Deputy Food Editor Bonnie S. Benwick will be slurping most of her calories via Soupergirl’s Souper “Cleanse.” (Marvin Joseph/The Washington Post)

Editors’ note: With better eating in mind for the new year, five Washington Post staffers each embark on a month-long effort to change their daily habits. Watch for weekly updates at washingtonpost.com/food.

As mysteries go, this wasn’t a tough nut to crack. When I began assessing my eating habits, it became clear that my vegetable intake had dwindled. Here’s what I found in my crisper drawer: walnuts, raw almonds, blanched almonds, toasted hazelnut meal, pine nuts and a jar of kimchi. And when I say dwindled, I’m referring to levels ingested by my sons in their early teens.

In truth, I tolerate a number of vegetables that aren’t especially nutrient-dense, crave none of them that are and flee from the smell of any brassicas exposed to heat. Bok choy and zucchini, no problem. Mashed cauliflower and roasted Brussels sprouts, I could gag if it weren’t for polite company. The situation could handicap a recipe editor, I realize, but before you fire off a finger wag on social media, know that I have established successful workarounds.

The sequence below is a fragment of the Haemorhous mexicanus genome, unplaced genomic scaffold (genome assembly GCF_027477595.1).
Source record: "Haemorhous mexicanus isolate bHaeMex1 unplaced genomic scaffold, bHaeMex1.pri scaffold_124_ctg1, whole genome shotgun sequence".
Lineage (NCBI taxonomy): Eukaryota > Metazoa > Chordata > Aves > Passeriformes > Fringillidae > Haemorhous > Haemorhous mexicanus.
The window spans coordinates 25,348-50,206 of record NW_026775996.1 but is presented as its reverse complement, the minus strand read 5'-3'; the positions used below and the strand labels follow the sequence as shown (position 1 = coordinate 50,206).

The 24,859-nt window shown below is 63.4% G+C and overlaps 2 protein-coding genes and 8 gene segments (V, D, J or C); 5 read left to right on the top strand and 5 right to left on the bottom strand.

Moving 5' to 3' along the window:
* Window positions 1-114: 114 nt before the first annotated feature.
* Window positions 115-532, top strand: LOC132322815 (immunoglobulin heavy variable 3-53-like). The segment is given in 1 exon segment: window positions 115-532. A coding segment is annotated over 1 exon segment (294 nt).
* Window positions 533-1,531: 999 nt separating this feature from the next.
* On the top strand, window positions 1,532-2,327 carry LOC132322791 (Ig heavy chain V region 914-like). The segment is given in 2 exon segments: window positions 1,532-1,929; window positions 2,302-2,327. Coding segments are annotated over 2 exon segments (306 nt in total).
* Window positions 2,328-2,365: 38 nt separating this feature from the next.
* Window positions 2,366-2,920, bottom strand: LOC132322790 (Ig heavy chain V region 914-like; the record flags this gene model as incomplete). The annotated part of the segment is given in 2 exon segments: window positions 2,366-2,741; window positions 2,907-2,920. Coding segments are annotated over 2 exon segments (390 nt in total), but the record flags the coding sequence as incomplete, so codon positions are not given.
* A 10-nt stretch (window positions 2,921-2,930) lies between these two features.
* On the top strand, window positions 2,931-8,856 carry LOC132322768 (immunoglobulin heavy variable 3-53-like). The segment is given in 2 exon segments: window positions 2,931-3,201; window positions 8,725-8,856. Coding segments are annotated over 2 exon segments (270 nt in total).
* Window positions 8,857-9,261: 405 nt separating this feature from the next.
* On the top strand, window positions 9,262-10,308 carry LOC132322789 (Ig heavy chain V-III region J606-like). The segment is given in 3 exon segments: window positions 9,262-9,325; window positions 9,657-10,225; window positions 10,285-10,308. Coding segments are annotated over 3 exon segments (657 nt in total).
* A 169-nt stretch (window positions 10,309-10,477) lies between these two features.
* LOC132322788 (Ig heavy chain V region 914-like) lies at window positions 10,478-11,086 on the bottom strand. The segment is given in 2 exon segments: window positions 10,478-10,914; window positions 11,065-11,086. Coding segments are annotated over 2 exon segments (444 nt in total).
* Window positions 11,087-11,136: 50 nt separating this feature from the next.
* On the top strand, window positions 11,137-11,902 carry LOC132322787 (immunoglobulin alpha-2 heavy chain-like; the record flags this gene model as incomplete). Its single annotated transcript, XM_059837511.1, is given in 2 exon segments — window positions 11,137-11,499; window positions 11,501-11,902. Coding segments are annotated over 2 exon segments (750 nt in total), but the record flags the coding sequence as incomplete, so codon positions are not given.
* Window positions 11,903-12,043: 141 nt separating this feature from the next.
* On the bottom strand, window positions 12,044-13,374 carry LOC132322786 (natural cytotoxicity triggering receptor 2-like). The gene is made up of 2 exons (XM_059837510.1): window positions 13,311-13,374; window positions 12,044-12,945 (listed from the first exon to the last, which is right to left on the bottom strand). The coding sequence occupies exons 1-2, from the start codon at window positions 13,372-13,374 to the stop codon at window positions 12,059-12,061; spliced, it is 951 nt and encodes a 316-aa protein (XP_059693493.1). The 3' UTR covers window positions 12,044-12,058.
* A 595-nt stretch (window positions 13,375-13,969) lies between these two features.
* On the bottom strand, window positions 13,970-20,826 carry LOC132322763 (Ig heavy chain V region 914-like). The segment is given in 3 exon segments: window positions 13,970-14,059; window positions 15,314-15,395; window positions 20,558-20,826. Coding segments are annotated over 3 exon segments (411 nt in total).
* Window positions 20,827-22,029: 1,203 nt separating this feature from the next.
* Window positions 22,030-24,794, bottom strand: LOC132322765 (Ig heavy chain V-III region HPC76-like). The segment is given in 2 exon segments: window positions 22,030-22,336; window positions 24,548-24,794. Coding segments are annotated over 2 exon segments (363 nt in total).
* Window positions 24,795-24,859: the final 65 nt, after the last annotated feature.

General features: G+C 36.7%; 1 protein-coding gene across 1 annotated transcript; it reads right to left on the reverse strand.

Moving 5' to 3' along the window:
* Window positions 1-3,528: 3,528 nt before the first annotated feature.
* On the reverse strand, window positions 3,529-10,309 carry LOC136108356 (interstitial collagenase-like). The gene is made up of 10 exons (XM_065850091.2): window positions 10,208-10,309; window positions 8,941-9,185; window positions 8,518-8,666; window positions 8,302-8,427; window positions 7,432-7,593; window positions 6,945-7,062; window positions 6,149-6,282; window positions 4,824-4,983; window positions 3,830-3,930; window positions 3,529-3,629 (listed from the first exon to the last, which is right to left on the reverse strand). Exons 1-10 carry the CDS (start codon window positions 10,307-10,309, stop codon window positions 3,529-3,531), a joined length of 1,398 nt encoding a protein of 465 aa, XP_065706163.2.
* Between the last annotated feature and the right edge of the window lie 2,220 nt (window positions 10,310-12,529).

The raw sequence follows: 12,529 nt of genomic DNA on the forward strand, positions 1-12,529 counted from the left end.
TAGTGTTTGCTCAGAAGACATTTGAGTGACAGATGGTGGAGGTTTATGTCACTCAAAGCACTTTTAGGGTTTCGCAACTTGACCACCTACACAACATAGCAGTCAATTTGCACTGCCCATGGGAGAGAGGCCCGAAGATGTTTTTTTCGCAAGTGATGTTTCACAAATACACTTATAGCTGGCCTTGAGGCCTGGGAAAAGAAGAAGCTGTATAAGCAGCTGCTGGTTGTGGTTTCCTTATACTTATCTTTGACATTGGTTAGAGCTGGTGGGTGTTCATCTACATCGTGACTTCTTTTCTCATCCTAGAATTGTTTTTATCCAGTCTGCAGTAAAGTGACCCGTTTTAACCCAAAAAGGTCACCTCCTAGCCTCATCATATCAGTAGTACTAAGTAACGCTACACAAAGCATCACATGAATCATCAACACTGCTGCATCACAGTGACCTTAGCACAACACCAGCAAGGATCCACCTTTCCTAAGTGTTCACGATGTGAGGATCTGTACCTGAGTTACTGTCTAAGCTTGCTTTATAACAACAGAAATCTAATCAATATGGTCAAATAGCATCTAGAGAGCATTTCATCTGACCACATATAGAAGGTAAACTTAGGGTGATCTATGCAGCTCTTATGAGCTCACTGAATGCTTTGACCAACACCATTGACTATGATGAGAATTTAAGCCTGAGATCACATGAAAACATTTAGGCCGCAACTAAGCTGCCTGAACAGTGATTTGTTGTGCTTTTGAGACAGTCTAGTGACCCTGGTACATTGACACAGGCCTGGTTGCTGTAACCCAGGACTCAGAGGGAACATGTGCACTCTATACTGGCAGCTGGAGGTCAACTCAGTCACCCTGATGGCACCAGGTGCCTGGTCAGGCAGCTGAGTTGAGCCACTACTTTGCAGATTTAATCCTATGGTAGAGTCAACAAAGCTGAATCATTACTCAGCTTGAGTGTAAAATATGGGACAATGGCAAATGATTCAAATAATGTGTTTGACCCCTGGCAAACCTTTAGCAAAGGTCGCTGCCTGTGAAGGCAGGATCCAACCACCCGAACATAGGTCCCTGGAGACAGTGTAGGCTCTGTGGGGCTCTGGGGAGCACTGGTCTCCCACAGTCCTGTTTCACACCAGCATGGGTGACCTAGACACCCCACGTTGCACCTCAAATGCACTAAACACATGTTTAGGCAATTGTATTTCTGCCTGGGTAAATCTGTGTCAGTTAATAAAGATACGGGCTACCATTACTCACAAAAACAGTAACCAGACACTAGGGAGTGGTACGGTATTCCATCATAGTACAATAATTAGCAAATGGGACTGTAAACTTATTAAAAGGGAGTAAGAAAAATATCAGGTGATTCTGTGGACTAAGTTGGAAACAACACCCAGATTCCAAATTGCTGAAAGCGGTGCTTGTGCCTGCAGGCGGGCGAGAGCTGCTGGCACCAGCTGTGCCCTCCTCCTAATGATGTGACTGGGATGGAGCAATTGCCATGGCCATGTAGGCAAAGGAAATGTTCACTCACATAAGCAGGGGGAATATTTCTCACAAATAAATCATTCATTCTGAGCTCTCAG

When Soupergirl’s Sara Polon told me about her plans for a Souper “Cleanse” delivery system of her company’s plant-based, kosher soups five days a week, it sounded like the reset I needed. Lest I miss the crunch factor, I have been promised supplemental snacks like avocado on whole-grain toast, and I’m already composing noisy menus for the non-soup “off” days.

That the soups are packaged in single servings will charge both positive and negative neurons in my culinary battery. Upside: I like to cook, and whatever monitor I had that signals “full” has become nonfunctional once I finally sit down with a hot bowl, or two, of something at home often too late in the evening. So, portion control will be imposed. Downside: I cook at work, and now lay in fewer fresh ingredients in my singleton household. So this will encourage me to stock up on, and savor, healthful fresh foods allowed on the plan.

You might be wondering how I’ll manage, jobwise. A spit bucket has been suggested. The Dinner in Minutes column might feature more than its share of healthful recipes, starting with this week’s: a meatless soup, no less!

The timing of this month-long exercise could not be better for me, coming off a fall season of enthusiastic cookie testing (read: sampling) and underachievement in the physical activity department. It’s a killer combination for weight gain — the result, but certainly not the goal.

Do I expect to lose lbs. in January? Absolutely. Do I have what it takes for them to stay lost in February and beyond? I suspect this public confession will help.